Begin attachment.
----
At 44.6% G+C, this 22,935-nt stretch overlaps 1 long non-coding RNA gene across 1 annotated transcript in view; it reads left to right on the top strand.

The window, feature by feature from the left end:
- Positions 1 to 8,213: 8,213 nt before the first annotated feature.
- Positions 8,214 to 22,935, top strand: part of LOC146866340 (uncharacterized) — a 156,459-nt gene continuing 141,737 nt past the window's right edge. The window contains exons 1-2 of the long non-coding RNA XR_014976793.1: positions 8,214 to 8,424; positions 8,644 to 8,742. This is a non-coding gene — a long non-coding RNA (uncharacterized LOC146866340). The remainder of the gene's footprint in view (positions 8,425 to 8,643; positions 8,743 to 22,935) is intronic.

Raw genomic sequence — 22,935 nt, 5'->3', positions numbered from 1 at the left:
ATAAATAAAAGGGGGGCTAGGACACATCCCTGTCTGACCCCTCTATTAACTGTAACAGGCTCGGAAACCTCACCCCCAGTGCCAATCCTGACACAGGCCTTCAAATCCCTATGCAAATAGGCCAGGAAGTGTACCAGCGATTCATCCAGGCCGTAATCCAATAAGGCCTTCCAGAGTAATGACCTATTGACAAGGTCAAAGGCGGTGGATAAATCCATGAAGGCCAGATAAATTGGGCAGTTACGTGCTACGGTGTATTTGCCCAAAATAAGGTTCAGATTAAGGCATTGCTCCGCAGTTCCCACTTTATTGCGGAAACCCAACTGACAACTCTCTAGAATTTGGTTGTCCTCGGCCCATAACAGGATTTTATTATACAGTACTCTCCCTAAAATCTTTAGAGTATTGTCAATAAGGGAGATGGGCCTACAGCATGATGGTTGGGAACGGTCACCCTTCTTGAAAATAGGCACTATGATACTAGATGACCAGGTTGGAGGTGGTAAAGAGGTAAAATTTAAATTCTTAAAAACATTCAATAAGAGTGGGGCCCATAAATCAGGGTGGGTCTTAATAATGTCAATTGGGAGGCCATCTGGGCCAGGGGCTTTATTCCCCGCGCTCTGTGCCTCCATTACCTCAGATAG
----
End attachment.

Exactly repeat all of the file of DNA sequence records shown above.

At 44.6% G+C, this 22,935-nt stretch overlaps 1 long non-coding RNA gene across 1 annotated transcript in view; it reads left to right on the top strand.

The window, feature by feature from the left end:
- Positions 1 to 8,213: 8,213 nt before the first annotated feature.
- Positions 8,214 to 22,935, top strand: part of LOC146866340 (uncharacterized) — a 156,459-nt gene continuing 141,737 nt past the window's right edge. The window contains exons 1-2 of the long non-coding RNA XR_014976793.1: positions 8,214 to 8,424; positions 8,644 to 8,742. This is a non-coding gene — a long non-coding RNA (uncharacterized LOC146866340). The remainder of the gene's footprint in view (positions 8,425 to 8,643; positions 8,743 to 22,935) is intronic.

Raw genomic sequence — 22,935 nt, 5'->3', positions numbered from 1 at the left:
ATAAATAAAAGGGGGGCTAGGACACATCCCTGTCTGACCCCTCTATTAACTGTAACAGGCTCGGAAACCTCACCCCCAGTGCCAATCCTGACACAGGCCTTCAAATCCCTATGCAAATAGGCCAGGAAGTGTACCAGCGATTCATCCAGGCCGTAATCCAATAAGGCCTTCCAGAGTAATGACCTATTGACAAGGTCAAAGGCGGTGGATAAATCCATGAAGGCCAGATAAATTGGGCAGTTACGTGCTACGGTGTATTTGCCCAAAATAAGGTTCAGATTAAGGCATTGCTCCGCAGTTCCCACTTTATTGCGGAAACCCAACTGACAACTCTCTAGAATTTGGTTGTCCTCGGCCCATAACAGGATTTTATTATACAGTACTCTCCCTAAAATCTTTAGAGTATTGTCAATAAGGGAGATGGGCCTACAGCATGATGGTTGGGAACGGTCACCCTTCTTGAAAATAGGCACTATGATACTAGATGACCAGGTTGGAGGTGGTAAAGAGGTAAAATTTAAATTCTTAAAAACATTCAATAAGAGTGGGGCCCATAAATCAGGGTGGGTCTTAATAATGTCAATTGGGAGGCCATCTGGGCCAGGGGCTTTATTCCCCGCGCTCTGTGCCTCCATTACCTCAGATAG